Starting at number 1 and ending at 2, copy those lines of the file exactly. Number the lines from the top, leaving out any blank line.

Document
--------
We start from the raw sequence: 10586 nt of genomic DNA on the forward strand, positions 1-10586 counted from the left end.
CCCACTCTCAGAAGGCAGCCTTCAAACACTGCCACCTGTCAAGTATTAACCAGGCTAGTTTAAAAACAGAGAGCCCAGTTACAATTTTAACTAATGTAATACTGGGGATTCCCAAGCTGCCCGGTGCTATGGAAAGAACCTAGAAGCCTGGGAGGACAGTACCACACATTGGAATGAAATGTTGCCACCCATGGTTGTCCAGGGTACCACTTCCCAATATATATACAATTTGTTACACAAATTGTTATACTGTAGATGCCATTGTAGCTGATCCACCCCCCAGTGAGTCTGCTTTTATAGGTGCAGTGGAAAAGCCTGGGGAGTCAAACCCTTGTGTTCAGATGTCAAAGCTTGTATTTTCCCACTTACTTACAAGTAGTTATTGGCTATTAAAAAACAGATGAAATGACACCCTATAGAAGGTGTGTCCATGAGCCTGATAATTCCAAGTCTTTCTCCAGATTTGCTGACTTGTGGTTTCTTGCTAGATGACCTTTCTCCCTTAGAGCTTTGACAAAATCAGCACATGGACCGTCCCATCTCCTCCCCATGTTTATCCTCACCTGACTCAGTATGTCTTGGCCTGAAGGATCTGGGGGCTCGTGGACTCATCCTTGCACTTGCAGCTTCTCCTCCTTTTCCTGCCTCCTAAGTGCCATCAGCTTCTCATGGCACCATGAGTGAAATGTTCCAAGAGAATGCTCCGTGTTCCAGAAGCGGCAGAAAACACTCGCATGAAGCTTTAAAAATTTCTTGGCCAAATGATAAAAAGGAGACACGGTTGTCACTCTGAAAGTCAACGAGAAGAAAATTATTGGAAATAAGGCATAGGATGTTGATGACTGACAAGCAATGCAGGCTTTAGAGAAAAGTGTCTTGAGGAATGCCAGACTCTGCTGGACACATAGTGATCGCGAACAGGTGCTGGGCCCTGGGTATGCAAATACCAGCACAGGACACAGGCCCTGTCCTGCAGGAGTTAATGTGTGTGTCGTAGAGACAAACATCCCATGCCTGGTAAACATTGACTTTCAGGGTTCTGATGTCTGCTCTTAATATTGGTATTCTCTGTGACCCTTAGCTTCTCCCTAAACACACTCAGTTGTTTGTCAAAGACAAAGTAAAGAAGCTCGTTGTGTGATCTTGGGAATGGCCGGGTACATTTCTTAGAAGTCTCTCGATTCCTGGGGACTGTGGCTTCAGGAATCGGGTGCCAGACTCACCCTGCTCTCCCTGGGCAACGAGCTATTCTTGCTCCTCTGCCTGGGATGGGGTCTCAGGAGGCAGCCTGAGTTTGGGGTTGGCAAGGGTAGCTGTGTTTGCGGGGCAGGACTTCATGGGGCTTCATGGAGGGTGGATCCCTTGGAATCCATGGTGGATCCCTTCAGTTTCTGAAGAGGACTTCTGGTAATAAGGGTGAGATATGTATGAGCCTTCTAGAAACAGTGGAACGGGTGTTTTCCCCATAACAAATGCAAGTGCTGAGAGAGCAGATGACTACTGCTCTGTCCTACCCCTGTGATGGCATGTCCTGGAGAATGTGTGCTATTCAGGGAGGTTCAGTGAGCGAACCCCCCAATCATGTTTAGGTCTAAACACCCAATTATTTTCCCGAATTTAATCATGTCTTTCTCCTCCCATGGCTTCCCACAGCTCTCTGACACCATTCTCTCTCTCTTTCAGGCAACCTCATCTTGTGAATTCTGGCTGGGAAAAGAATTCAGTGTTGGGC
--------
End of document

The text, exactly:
We start from the raw sequence: 10586 nt of genomic DNA on the forward strand, positions 1-10586 counted from the left end.
CCCACTCTCAGAAGGCAGCCTTCAAACACTGCCACCTGTCAAGTATTAACCAGGCTAGTTTAAAAACAGAGAGCCCAGTTACAATTTTAACTAATGTAATACTGGGGATTCCCAAGCTGCCCGGTGCTATGGAAAGAACCTAGAAGCCTGGGAGGACAGTACCACACATTGGAATGAAATGTTGCCACCCATGGTTGTCCAGGGTACCACTTCCCAATATATATACAATTTGTTACACAAATTGTTATACTGTAGATGCCATTGTAGCTGATCCACCCCCCAGTGAGTCTGCTTTTATAGGTGCAGTGGAAAAGCCTGGGGAGTCAAACCCTTGTGTTCAGATGTCAAAGCTTGTATTTTCCCACTTACTTACAAGTAGTTATTGGCTATTAAAAAACAGATGAAATGACACCCTATAGAAGGTGTGTCCATGAGCCTGATAATTCCAAGTCTTTCTCCAGATTTGCTGACTTGTGGTTTCTTGCTAGATGACCTTTCTCCCTTAGAGCTTTGACAAAATCAGCACATGGACCGTCCCATCTCCTCCCCATGTTTATCCTCACCTGACTCAGTATGTCTTGGCCTGAAGGATCTGGGGGCTCGTGGACTCATCCTTGCACTTGCAGCTTCTCCTCCTTTTCCTGCCTCCTAAGTGCCATCAGCTTCTCATGGCACCATGAGTGAAATGTTCCAAGAGAATGCTCCGTGTTCCAGAAGCGGCAGAAAACACTCGCATGAAGCTTTAAAAATTTCTTGGCCAAATGATAAAAAGGAGACACGGTTGTCACTCTGAAAGTCAACGAGAAGAAAATTATTGGAAATAAGGCATAGGATGTTGATGACTGACAAGCAATGCAGGCTTTAGAGAAAAGTGTCTTGAGGAATGCCAGACTCTGCTGGACACATAGTGATCGCGAACAGGTGCTGGGCCCTGGGTATGCAAATACCAGCACAGGACACAGGCCCTGTCCTGCAGGAGTTAATGTGTGTGTCGTAGAGACAAACATCCCATGCCTGGTAAACATTGACTTTCAGGGTTCTGATGTCTGCTCTTAATATTGGTATTCTCTGTGACCCTTAGCTTCTCCCTAAACACACTCAGTTGTTTGTCAAAGACAAAGTAAAGAAGCTCGTTGTGTGATCTTGGGAATGGCCGGGTACATTTCTTAGAAGTCTCTCGATTCCTGGGGACTGTGGCTTCAGGAATCGGGTGCCAGACTCACCCTGCTCTCCCTGGGCAACGAGCTATTCTTGCTCCTCTGCCTGGGATGGGGTCTCAGGAGGCAGCCTGAGTTTGGGGTTGGCAAGGGTAGCTGTGTTTGCGGGGCAGGACTTCATGGGGCTTCATGGAGGGTGGATCCCTTGGAATCCATGGTGGATCCCTTCAGTTTCTGAAGAGGACTTCTGGTAATAAGGGTGAGATATGTATGAGCCTTCTAGAAACAGTGGAACGGGTGTTTTCCCCATAACAAATGCAAGTGCTGAGAGAGCAGATGACTACTGCTCTGTCCTACCCCTGTGATGGCATGTCCTGGAGAATGTGTGCTATTCAGGGAGGTTCAGTGAGCGAACCCCCCAATCATGTTTAGGTCTAAACACCCAATTATTTTCCCGAATTTAATCATGTCTTTCTCCTCCCATGGCTTCCCACAGCTCTCTGACACCATTCTCTCTCTCTTTCAGGCAACCTCATCTTGTGAATTCTGGCTGGGAAAAGAATTCAGTGTTGGGC